If such an agreement with France cannot be reached, the second-best course of action, as Policy Exchange argued in February, is for the UK to put in place a scheme that provides that no one unlawfully entering the UK on a small boat from a coastal European state, including genuine refugees, would ever be able to settle in the UK – unless they were being persecuted in the European state from which they had fled directly to the UK. Parliament would need to legislate to make this proposition very clear.
Parliament would need also to legislate to impose a legal duty on the government to remove from the UK those crossing the Channel, making provision for British officials to consider their asylum claims outside the UK, either in a British overseas territory or in a third country. Some of these people, especially those who are in fact economic migrants, might accept (subsidised) return to their home country. Others, if genuine refugees, would need to be resettled to a safe third country, which would require the Government to reach agreements with such countries and to help fund resettlement.
The Government should also work with the UNHCR, committing to accept many more of the world’s most vulnerable refugees directly from camps in exchange for help in resettling those who had attempted to enter the UK unlawfully. This would reform the present situation in which priority for settlement is effectively outsourced to people smugglers.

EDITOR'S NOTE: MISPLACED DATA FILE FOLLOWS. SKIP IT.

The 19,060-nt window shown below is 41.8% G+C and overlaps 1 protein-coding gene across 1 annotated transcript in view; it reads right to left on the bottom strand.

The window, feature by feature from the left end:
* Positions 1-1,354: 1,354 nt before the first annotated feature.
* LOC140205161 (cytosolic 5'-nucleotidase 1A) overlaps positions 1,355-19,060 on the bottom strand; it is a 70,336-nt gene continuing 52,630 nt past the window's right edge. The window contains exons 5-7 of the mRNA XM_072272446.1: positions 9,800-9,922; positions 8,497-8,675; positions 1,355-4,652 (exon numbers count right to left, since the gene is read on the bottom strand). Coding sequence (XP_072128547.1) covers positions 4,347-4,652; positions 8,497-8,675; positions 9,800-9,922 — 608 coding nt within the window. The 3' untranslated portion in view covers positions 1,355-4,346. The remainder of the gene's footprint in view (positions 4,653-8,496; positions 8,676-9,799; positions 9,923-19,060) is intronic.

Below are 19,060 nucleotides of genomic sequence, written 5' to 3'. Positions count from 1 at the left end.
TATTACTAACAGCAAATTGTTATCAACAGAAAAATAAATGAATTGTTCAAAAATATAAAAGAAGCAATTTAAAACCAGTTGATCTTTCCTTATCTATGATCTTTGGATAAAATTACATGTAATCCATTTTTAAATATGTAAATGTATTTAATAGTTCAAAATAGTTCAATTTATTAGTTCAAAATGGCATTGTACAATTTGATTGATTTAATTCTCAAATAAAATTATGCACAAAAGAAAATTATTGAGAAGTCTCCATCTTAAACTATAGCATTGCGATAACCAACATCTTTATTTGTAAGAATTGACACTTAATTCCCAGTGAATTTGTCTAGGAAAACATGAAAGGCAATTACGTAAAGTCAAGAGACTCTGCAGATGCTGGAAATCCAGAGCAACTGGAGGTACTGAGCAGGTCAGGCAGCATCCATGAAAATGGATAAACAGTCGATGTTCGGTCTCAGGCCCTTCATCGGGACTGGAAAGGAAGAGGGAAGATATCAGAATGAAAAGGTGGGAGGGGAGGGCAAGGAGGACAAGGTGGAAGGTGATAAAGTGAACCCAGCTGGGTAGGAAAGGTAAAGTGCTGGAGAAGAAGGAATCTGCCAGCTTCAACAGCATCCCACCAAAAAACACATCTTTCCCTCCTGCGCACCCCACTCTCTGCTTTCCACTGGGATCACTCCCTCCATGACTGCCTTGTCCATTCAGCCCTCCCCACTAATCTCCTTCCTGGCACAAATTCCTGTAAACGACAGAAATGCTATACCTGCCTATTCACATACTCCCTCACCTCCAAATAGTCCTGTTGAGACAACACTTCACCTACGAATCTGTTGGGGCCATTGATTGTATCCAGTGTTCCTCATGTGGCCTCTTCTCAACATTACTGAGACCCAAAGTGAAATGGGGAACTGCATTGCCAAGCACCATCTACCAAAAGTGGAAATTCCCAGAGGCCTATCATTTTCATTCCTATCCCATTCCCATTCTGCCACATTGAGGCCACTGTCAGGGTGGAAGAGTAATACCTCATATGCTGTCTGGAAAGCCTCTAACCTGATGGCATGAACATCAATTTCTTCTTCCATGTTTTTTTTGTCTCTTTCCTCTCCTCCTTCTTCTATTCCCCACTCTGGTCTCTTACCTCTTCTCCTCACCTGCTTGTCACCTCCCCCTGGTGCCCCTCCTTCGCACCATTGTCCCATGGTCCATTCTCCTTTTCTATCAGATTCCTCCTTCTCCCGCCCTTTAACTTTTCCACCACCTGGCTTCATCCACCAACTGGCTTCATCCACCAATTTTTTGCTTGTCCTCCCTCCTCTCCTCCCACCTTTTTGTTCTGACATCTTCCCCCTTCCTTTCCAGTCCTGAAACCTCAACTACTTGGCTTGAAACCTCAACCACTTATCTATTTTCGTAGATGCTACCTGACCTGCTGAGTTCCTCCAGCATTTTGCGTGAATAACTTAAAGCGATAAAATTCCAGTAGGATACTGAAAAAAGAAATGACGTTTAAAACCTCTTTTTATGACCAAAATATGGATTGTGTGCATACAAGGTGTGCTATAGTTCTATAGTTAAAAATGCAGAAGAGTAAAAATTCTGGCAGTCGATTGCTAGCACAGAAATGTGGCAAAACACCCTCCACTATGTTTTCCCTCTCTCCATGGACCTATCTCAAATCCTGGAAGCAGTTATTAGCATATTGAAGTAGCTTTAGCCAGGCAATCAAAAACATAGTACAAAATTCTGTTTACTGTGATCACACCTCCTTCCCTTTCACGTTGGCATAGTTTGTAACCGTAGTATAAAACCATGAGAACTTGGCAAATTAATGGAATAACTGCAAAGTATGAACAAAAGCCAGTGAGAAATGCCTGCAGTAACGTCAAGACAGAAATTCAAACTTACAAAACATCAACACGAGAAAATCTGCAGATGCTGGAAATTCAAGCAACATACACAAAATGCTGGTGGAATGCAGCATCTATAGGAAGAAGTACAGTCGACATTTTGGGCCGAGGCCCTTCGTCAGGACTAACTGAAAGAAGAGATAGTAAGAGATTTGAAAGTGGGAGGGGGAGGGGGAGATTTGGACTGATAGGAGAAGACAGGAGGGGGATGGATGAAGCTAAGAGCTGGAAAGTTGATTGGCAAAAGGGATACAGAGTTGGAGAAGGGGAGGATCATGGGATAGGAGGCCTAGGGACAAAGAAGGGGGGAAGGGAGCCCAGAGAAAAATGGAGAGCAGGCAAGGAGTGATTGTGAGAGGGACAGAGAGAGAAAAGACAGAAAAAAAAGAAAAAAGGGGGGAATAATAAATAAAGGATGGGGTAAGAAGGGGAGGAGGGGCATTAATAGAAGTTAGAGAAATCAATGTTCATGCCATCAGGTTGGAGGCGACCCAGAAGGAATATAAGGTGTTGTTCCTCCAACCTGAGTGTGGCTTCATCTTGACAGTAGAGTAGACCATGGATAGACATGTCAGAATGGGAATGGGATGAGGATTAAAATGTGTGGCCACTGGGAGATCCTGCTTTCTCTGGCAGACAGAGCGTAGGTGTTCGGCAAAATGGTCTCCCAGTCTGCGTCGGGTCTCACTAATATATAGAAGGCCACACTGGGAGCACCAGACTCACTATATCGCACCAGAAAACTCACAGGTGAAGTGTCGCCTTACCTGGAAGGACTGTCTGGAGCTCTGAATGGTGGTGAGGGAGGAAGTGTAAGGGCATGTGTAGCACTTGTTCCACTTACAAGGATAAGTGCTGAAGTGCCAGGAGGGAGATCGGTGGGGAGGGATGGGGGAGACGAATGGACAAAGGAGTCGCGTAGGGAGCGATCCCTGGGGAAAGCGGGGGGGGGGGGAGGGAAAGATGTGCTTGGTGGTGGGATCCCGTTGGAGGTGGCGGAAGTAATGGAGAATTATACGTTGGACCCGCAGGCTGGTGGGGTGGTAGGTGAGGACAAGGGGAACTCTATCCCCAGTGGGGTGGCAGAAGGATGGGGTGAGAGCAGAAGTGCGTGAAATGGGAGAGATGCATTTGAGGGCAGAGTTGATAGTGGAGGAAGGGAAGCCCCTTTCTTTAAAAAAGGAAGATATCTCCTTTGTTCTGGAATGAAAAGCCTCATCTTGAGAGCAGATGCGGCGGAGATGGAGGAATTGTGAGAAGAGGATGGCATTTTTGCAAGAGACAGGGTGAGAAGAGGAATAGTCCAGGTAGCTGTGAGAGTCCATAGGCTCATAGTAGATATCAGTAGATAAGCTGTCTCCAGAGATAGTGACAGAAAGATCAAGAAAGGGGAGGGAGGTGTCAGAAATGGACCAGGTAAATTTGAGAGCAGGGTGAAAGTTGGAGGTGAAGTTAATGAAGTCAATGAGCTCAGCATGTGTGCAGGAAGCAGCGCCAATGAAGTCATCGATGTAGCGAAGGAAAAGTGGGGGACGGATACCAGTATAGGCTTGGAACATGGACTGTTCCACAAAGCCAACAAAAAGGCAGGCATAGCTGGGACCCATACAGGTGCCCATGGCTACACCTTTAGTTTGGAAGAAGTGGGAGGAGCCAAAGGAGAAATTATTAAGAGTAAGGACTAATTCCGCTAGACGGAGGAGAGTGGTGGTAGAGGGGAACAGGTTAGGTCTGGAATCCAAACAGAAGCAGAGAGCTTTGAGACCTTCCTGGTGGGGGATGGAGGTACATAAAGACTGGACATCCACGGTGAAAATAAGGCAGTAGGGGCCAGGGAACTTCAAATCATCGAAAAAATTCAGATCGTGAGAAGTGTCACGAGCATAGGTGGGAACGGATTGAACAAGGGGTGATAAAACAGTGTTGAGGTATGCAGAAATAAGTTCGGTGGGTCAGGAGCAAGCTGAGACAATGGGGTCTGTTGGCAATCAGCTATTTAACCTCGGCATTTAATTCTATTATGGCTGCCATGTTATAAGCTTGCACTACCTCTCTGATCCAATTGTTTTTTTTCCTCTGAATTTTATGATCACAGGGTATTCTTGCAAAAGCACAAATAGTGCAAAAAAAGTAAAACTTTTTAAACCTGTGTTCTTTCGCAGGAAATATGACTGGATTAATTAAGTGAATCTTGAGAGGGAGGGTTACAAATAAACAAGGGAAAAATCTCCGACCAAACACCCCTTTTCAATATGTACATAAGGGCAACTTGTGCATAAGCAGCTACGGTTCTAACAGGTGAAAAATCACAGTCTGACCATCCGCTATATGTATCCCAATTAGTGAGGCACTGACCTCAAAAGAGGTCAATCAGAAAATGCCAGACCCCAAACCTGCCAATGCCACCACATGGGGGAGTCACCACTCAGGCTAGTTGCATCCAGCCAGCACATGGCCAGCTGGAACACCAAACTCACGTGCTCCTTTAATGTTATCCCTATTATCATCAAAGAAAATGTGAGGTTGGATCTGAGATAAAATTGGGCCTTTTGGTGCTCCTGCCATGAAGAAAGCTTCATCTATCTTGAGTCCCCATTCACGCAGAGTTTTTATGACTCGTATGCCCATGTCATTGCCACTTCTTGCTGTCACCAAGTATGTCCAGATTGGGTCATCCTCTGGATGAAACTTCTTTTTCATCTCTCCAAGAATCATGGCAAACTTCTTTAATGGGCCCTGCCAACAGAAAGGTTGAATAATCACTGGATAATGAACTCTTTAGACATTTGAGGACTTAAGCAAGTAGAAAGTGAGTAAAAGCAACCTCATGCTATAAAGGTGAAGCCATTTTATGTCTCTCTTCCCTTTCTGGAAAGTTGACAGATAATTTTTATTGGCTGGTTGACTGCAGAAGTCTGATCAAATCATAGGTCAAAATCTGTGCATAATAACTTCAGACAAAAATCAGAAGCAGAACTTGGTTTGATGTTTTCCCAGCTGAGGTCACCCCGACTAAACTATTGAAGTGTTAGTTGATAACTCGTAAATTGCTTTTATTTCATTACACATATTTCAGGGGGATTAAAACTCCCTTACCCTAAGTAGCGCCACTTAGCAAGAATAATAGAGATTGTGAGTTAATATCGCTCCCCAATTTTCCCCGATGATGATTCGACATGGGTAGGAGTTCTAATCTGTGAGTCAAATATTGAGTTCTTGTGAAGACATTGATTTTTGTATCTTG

The Government’s Rwanda plan is a variation on this idea, with Rwandan officials processing claims rather than British officials, but of course the plan has not been put into action, partly because the plan is not mandated by legislation and so has been vulnerable to litigation and has indeed been frustrated by the European Court of Human Rights.
Legislation should require the Home Secretary immediately (within days of arrival) to remove from the UK anyone unlawfully entering the UK in a small boat from a safe country. This legislation would need to specify that the Human Rights Act 1998 did not apply, which would not be a concession that the legislation breached the European Convention on Human Rights, but would prevent speedy removal from being blocked in court.
In this context, the proposed British Bill of Rights is beside the point. If the Bill is revived by the Government, which remains to be seen, it will aim to reform human rights law in relation to immigration and asylum and to specify that the Strasbourg Court’s “interim measures” have no effect in domestic law.
But such measures, which the Court deployed to block the Rwanda plan in June this year, have no effect in domestic law in any case. The problem is that the Government then – and now – chose not to press ahead. What is needed is legislation that would shift the default, making it mandatory for the Government to act and thus not leaving it with the option of stopping when Strasbourg objects.
The Government would have to defend the merits of the scheme before the Strasbourg Court in due course. It would have a reasonable case to make, provided that removals were to safe countries. However, it should also be willing to live with a judgment that finds the UK in breach of the European Convention on Human Rights, just as we lived for many years with a ban on prisoner voting that the Strasbourg Court had denounced.
Developing and implementing such a scheme is no small undertaking, which may be why it has not been attempted. But unless an agreement with France can be secured, there is good reason for the Government and Parliament to respond to the Channel crossings in this way.